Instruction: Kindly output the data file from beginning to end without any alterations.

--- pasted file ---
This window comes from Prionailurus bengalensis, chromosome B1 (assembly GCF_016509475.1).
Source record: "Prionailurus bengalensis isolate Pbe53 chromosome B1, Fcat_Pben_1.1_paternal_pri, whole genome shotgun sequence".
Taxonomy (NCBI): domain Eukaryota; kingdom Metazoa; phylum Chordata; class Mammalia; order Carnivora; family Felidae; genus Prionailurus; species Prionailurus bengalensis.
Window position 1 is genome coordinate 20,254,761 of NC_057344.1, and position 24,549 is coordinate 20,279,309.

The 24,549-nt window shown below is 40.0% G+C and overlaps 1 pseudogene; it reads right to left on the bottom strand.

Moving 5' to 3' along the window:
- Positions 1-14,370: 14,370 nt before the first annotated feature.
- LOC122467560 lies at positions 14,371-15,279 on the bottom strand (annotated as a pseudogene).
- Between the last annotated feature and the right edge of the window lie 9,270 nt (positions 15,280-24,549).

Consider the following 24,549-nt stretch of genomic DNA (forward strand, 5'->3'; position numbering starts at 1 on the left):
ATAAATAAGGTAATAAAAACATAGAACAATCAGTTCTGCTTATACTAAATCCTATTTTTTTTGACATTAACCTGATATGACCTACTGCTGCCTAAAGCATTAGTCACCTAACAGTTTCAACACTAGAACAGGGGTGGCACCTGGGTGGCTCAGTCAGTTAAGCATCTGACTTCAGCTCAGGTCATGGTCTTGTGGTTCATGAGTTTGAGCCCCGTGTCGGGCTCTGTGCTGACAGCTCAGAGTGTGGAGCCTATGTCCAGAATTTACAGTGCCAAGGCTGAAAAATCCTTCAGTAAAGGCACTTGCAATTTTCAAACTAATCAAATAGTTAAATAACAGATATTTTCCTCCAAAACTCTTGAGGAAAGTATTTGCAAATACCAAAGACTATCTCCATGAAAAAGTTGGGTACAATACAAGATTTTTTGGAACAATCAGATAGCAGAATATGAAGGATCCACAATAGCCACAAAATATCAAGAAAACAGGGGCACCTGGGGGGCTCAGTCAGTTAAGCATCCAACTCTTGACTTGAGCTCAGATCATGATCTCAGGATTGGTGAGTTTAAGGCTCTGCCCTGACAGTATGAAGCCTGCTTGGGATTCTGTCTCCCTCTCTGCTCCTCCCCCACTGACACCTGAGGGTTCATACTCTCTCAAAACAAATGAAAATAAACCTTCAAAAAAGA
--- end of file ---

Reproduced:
This window comes from Prionailurus bengalensis, chromosome B1 (assembly GCF_016509475.1).
Source record: "Prionailurus bengalensis isolate Pbe53 chromosome B1, Fcat_Pben_1.1_paternal_pri, whole genome shotgun sequence".
Taxonomy (NCBI): domain Eukaryota; kingdom Metazoa; phylum Chordata; class Mammalia; order Carnivora; family Felidae; genus Prionailurus; species Prionailurus bengalensis.
Window position 1 is genome coordinate 20,254,761 of NC_057344.1, and position 24,549 is coordinate 20,279,309.

The 24,549-nt window shown below is 40.0% G+C and overlaps 1 pseudogene; it reads right to left on the bottom strand.

Moving 5' to 3' along the window:
- Positions 1-14,370: 14,370 nt before the first annotated feature.
- LOC122467560 lies at positions 14,371-15,279 on the bottom strand (annotated as a pseudogene).
- Between the last annotated feature and the right edge of the window lie 9,270 nt (positions 15,280-24,549).

Consider the following 24,549-nt stretch of genomic DNA (forward strand, 5'->3'; position numbering starts at 1 on the left):
ATAAATAAGGTAATAAAAACATAGAACAATCAGTTCTGCTTATACTAAATCCTATTTTTTTTGACATTAACCTGATATGACCTACTGCTGCCTAAAGCATTAGTCACCTAACAGTTTCAACACTAGAACAGGGGTGGCACCTGGGTGGCTCAGTCAGTTAAGCATCTGACTTCAGCTCAGGTCATGGTCTTGTGGTTCATGAGTTTGAGCCCCGTGTCGGGCTCTGTGCTGACAGCTCAGAGTGTGGAGCCTATGTCCAGAATTTACAGTGCCAAGGCTGAAAAATCCTTCAGTAAAGGCACTTGCAATTTTCAAACTAATCAAATAGTTAAATAACAGATATTTTCCTCCAAAACTCTTGAGGAAAGTATTTGCAAATACCAAAGACTATCTCCATGAAAAAGTTGGGTACAATACAAGATTTTTTGGAACAATCAGATAGCAGAATATGAAGGATCCACAATAGCCACAAAATATCAAGAAAACAGGGGCACCTGGGGGGCTCAGTCAGTTAAGCATCCAACTCTTGACTTGAGCTCAGATCATGATCTCAGGATTGGTGAGTTTAAGGCTCTGCCCTGACAGTATGAAGCCTGCTTGGGATTCTGTCTCCCTCTCTGCTCCTCCCCCACTGACACCTGAGGGTTCATACTCTCTCAAAACAAATGAAAATAAACCTTCAAAAAAGA